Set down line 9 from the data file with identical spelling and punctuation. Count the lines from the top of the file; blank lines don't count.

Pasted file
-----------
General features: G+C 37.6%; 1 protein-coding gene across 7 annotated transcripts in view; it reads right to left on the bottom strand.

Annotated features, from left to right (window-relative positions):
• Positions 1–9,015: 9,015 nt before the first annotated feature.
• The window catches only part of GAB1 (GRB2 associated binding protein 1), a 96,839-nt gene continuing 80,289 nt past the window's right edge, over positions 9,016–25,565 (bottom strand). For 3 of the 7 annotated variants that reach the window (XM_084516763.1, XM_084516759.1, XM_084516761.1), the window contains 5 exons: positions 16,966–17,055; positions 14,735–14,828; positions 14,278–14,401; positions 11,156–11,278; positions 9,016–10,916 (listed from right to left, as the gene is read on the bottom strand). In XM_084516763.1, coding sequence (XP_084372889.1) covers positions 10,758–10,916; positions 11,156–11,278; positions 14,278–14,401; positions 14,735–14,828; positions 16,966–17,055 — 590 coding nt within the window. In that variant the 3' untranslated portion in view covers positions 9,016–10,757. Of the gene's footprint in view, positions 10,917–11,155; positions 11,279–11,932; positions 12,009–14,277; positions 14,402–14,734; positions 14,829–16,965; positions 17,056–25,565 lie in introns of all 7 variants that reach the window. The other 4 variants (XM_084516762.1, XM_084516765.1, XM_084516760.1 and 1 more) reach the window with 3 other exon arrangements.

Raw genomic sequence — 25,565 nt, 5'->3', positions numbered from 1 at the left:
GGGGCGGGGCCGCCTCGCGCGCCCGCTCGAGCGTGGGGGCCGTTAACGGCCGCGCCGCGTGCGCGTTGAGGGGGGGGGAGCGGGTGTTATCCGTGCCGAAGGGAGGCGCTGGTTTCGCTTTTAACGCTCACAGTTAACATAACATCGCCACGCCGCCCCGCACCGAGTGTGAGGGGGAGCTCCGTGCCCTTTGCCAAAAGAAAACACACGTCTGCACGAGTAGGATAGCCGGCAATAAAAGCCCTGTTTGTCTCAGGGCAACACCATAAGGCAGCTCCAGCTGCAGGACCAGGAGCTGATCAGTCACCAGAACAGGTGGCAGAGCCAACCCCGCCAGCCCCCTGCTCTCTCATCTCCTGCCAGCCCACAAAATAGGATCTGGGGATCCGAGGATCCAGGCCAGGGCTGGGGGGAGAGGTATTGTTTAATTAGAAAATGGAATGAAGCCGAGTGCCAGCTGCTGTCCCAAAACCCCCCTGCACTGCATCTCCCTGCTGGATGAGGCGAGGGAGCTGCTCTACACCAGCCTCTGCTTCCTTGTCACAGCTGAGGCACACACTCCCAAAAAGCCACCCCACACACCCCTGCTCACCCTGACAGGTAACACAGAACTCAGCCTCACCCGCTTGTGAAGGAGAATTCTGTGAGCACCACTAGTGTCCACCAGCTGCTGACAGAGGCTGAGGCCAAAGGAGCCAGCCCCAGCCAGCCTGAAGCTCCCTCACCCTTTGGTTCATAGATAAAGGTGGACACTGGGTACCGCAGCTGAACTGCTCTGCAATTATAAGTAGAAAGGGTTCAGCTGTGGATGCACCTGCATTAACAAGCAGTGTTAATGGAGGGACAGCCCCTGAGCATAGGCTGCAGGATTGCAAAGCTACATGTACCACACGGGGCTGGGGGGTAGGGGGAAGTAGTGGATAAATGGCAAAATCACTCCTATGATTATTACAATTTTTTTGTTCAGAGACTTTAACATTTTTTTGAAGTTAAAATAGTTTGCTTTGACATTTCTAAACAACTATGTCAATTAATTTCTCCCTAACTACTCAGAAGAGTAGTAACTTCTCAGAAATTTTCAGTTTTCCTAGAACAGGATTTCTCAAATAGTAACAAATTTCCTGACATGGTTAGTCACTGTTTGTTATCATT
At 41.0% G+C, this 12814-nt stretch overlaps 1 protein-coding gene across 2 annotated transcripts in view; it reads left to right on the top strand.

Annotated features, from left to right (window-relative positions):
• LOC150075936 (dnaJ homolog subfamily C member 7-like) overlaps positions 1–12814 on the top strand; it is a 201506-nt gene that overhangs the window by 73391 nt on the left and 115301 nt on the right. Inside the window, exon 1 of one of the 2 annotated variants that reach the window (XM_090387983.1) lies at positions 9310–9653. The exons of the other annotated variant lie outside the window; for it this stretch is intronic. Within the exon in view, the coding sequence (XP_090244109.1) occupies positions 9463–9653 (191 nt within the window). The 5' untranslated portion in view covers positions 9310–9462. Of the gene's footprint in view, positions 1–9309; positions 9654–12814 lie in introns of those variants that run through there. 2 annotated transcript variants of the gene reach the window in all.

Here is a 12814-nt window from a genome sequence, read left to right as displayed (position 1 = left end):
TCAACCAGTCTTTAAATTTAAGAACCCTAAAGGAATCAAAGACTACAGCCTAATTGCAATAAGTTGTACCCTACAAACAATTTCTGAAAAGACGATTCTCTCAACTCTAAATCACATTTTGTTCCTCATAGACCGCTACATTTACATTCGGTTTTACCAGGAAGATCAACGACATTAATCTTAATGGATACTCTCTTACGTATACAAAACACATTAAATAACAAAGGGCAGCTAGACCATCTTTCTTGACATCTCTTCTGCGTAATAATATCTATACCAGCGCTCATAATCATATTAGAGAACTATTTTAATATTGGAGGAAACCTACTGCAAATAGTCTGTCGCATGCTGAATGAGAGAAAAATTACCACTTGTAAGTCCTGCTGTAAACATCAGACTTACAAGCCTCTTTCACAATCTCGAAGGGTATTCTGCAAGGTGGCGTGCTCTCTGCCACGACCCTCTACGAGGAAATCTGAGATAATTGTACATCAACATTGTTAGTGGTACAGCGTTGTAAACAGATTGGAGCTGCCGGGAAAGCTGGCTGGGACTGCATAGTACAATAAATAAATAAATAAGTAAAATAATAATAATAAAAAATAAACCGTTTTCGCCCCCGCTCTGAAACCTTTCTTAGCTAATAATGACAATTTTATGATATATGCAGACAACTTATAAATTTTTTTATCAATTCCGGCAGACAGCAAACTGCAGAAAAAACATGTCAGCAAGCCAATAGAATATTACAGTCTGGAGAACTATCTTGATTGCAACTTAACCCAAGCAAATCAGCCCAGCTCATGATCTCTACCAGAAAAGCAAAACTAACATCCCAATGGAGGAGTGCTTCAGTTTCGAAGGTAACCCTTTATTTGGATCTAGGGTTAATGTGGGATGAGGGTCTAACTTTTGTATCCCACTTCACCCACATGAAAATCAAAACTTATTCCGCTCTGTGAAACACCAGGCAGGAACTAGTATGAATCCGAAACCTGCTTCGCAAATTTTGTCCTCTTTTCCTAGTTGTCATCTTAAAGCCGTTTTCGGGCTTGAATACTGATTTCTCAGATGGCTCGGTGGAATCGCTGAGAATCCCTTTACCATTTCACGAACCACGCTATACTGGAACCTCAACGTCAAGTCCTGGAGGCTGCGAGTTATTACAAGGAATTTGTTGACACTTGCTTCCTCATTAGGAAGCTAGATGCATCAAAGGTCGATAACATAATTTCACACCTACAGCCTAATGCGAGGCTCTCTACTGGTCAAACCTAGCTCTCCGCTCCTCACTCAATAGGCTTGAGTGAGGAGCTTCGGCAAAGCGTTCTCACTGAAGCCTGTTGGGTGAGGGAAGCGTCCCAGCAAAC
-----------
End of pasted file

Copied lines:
• LOC150075936 (dnaJ homolog subfamily C member 7-like) overlaps positions 1–12814 on the top strand; it is a 201506-nt gene that overhangs the window by 73391 nt on the left and 115301 nt on the right. Inside the window, exon 1 of one of the 2 annotated variants that reach the window (XM_090387983.1) lies at positions 9310–9653. The exons of the other annotated variant lie outside the window; for it this stretch is intronic. Within the exon in view, the coding sequence (XP_090244109.1) occupies positions 9463–9653 (191 nt within the window). The 5' untranslated portion in view covers positions 9310–9462. Of the gene's footprint in view, positions 1–9309; positions 9654–12814 lie in introns of those variants that run through there. 2 annotated transcript variants of the gene reach the window in all.